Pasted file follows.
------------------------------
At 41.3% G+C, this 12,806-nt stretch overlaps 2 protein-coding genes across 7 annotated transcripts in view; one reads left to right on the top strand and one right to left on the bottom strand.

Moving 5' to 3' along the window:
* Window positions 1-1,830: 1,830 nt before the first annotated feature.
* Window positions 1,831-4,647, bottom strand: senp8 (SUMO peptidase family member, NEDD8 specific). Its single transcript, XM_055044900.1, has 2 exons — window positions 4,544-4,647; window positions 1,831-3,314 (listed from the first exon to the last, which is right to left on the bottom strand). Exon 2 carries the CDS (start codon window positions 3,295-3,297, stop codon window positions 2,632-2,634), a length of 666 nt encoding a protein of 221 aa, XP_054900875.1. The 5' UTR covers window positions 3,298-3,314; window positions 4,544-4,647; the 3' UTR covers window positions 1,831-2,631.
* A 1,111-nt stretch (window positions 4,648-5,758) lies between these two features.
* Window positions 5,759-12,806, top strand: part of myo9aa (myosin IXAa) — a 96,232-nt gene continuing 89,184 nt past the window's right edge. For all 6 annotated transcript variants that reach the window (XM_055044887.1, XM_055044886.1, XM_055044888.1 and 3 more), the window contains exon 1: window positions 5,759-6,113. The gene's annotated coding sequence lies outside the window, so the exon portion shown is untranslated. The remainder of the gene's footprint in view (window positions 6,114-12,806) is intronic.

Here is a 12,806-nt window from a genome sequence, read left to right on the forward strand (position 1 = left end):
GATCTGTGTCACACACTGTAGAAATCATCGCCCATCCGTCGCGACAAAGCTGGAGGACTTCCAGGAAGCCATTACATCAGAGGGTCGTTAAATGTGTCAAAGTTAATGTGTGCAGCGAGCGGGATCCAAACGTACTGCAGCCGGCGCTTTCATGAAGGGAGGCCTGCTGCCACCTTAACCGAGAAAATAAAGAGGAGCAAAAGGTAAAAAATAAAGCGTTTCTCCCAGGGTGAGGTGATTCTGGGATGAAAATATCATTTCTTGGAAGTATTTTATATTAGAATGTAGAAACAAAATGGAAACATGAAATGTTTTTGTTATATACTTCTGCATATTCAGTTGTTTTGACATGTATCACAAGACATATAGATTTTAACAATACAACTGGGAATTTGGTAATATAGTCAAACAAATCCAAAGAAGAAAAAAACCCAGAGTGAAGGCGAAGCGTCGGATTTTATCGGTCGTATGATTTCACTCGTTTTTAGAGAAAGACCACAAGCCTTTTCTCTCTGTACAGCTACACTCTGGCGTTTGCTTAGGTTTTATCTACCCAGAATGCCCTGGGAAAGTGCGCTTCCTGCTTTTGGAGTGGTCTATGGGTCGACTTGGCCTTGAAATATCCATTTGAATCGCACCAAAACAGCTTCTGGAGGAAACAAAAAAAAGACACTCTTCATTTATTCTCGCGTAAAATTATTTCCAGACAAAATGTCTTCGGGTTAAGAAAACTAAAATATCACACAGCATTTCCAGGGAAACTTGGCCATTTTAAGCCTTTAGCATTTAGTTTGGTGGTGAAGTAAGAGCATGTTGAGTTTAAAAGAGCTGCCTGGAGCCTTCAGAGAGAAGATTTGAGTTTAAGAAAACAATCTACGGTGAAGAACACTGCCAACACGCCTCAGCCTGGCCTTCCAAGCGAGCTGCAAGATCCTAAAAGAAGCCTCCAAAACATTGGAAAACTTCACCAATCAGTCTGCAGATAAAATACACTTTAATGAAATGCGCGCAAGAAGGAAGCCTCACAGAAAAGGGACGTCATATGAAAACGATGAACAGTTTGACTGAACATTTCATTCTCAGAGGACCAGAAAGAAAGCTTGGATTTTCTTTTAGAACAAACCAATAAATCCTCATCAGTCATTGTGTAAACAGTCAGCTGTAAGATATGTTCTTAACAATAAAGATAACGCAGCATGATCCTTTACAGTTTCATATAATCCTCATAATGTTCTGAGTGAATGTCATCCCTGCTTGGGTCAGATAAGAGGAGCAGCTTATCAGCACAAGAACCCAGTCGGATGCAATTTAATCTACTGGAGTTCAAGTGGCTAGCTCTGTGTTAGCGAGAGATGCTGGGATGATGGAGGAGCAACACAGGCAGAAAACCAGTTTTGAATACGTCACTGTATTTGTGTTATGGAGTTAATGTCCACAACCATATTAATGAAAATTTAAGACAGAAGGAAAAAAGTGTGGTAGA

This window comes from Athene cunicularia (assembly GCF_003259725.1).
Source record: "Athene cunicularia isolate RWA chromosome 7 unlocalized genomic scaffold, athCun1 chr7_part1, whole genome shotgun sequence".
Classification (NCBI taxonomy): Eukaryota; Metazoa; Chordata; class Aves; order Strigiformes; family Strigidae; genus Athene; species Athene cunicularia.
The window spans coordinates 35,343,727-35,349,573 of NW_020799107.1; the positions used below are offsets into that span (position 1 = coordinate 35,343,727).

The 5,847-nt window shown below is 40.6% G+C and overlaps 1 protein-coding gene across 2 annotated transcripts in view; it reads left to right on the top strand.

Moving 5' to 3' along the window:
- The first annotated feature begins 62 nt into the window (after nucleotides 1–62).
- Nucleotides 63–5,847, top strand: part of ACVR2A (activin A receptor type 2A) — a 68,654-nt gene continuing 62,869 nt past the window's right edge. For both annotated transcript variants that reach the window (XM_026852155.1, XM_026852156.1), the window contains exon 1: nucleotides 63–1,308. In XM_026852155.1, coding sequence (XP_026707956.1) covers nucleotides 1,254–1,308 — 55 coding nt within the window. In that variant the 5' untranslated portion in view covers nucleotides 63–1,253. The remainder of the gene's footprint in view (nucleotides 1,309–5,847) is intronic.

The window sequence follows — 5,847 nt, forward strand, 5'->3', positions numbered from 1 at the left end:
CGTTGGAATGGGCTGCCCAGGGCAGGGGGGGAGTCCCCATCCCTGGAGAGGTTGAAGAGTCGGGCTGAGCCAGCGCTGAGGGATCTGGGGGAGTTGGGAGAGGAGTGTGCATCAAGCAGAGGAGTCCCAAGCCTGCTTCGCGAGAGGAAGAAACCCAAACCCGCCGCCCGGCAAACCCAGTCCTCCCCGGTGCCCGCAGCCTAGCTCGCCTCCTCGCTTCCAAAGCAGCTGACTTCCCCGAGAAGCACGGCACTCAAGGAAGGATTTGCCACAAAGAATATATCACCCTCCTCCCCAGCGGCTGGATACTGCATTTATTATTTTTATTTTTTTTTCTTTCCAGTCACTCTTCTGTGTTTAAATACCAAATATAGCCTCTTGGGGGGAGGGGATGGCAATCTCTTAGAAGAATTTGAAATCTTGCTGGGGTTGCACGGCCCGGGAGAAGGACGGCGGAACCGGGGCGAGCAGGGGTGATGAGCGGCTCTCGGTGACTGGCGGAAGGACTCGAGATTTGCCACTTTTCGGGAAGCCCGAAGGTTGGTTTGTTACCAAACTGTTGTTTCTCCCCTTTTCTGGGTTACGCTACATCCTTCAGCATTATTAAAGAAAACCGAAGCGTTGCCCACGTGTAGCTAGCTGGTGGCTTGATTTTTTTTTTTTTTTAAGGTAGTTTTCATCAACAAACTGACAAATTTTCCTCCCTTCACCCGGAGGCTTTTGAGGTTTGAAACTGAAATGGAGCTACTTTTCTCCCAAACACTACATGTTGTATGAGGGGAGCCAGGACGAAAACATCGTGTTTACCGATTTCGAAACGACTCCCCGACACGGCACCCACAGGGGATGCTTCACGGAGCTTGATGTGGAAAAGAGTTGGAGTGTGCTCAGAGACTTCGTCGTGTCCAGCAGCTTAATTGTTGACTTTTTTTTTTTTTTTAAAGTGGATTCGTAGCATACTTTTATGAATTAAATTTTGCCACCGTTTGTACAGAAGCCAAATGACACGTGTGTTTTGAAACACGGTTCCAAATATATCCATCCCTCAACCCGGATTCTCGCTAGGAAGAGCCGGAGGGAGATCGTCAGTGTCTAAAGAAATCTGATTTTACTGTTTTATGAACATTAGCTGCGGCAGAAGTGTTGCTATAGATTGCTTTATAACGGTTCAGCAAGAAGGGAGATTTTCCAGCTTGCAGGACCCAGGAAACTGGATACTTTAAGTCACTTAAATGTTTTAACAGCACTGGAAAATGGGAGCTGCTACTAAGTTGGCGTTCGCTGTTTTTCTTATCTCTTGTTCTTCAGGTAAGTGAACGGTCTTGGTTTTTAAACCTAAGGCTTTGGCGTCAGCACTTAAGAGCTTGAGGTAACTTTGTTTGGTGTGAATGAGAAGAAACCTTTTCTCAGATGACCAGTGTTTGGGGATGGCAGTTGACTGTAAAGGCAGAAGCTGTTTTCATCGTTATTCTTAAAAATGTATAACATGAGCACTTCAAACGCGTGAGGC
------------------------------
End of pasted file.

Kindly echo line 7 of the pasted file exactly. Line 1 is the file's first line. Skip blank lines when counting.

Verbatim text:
Here is a 12,806-nt window from a genome sequence, read left to right on the forward strand (position 1 = left end):